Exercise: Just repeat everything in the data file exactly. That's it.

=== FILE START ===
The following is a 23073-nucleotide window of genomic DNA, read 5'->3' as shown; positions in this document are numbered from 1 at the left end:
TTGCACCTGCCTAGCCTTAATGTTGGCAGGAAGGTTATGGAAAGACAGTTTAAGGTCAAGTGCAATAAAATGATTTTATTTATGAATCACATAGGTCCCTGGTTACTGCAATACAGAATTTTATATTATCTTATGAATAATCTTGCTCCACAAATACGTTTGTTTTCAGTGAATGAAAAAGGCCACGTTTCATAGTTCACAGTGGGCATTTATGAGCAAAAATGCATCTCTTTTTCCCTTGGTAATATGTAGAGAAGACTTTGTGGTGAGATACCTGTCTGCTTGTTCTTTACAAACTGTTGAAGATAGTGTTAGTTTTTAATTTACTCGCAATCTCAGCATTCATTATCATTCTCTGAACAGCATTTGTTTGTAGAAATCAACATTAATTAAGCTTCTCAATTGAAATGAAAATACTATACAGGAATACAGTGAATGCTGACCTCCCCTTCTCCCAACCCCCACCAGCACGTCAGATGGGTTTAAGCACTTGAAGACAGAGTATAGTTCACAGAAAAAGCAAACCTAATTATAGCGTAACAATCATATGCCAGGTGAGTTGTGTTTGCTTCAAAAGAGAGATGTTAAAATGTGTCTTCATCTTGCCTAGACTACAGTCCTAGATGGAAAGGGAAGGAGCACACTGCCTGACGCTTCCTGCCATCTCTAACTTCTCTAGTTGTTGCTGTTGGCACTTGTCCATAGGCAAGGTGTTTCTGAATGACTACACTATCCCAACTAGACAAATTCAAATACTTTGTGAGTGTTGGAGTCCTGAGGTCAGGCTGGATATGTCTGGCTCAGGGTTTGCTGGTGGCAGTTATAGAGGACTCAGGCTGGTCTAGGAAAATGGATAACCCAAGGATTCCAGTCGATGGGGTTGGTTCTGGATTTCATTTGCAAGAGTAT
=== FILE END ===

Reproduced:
The following is a 23073-nucleotide window of genomic DNA, read 5'->3' as shown; positions in this document are numbered from 1 at the left end:
TTGCACCTGCCTAGCCTTAATGTTGGCAGGAAGGTTATGGAAAGACAGTTTAAGGTCAAGTGCAATAAAATGATTTTATTTATGAATCACATAGGTCCCTGGTTACTGCAATACAGAATTTTATATTATCTTATGAATAATCTTGCTCCACAAATACGTTTGTTTTCAGTGAATGAAAAAGGCCACGTTTCATAGTTCACAGTGGGCATTTATGAGCAAAAATGCATCTCTTTTTCCCTTGGTAATATGTAGAGAAGACTTTGTGGTGAGATACCTGTCTGCTTGTTCTTTACAAACTGTTGAAGATAGTGTTAGTTTTTAATTTACTCGCAATCTCAGCATTCATTATCATTCTCTGAACAGCATTTGTTTGTAGAAATCAACATTAATTAAGCTTCTCAATTGAAATGAAAATACTATACAGGAATACAGTGAATGCTGACCTCCCCTTCTCCCAACCCCCACCAGCACGTCAGATGGGTTTAAGCACTTGAAGACAGAGTATAGTTCACAGAAAAAGCAAACCTAATTATAGCGTAACAATCATATGCCAGGTGAGTTGTGTTTGCTTCAAAAGAGAGATGTTAAAATGTGTCTTCATCTTGCCTAGACTACAGTCCTAGATGGAAAGGGAAGGAGCACACTGCCTGACGCTTCCTGCCATCTCTAACTTCTCTAGTTGTTGCTGTTGGCACTTGTCCATAGGCAAGGTGTTTCTGAATGACTACACTATCCCAACTAGACAAATTCAAATACTTTGTGAGTGTTGGAGTCCTGAGGTCAGGCTGGATATGTCTGGCTCAGGGTTTGCTGGTGGCAGTTATAGAGGACTCAGGCTGGTCTAGGAAAATGGATAACCCAAGGATTCCAGTCGATGGGGTTGGTTCTGGATTTCATTTGCAAGAGTAT